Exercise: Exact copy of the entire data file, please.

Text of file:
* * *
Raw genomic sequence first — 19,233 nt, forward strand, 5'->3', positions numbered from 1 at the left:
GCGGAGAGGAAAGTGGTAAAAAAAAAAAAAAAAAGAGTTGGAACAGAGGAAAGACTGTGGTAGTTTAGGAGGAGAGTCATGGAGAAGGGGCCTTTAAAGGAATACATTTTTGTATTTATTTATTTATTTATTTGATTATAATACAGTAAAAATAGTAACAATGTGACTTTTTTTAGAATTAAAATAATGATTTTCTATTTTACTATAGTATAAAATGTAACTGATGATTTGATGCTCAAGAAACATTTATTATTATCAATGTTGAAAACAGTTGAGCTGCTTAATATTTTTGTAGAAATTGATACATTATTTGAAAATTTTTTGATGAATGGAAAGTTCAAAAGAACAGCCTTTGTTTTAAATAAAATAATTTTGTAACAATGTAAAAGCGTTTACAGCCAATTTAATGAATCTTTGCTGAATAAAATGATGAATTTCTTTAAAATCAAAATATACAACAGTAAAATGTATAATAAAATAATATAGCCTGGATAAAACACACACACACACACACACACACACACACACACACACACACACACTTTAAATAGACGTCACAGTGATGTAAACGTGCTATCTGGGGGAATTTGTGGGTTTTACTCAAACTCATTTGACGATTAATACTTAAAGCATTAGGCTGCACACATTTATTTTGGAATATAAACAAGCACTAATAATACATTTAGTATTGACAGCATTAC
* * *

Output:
Raw genomic sequence first — 19,233 nt, forward strand, 5'->3', positions numbered from 1 at the left:
GCGGAGAGGAAAGTGGTAAAAAAAAAAAAAAAAAGAGTTGGAACAGAGGAAAGACTGTGGTAGTTTAGGAGGAGAGTCATGGAGAAGGGGCCTTTAAAGGAATACATTTTTGTATTTATTTATTTATTTATTTGATTATAATACAGTAAAAATAGTAACAATGTGACTTTTTTTAGAATTAAAATAATGATTTTCTATTTTACTATAGTATAAAATGTAACTGATGATTTGATGCTCAAGAAACATTTATTATTATCAATGTTGAAAACAGTTGAGCTGCTTAATATTTTTGTAGAAATTGATACATTATTTGAAAATTTTTTGATGAATGGAAAGTTCAAAAGAACAGCCTTTGTTTTAAATAAAATAATTTTGTAACAATGTAAAAGCGTTTACAGCCAATTTAATGAATCTTTGCTGAATAAAATGATGAATTTCTTTAAAATCAAAATATACAACAGTAAAATGTATAATAAAATAATATAGCCTGGATAAAACACACACACACACACACACACACACACACACACACACACACACACTTTAAATAGACGTCACAGTGATGTAAACGTGCTATCTGGGGGAATTTGTGGGTTTTACTCAAACTCATTTGACGATTAATACTTAAAGCATTAGGCTGCACACATTTATTTTGGAATATAAACAAGCACTAATAATACATTTAGTATTGACAGCATTAC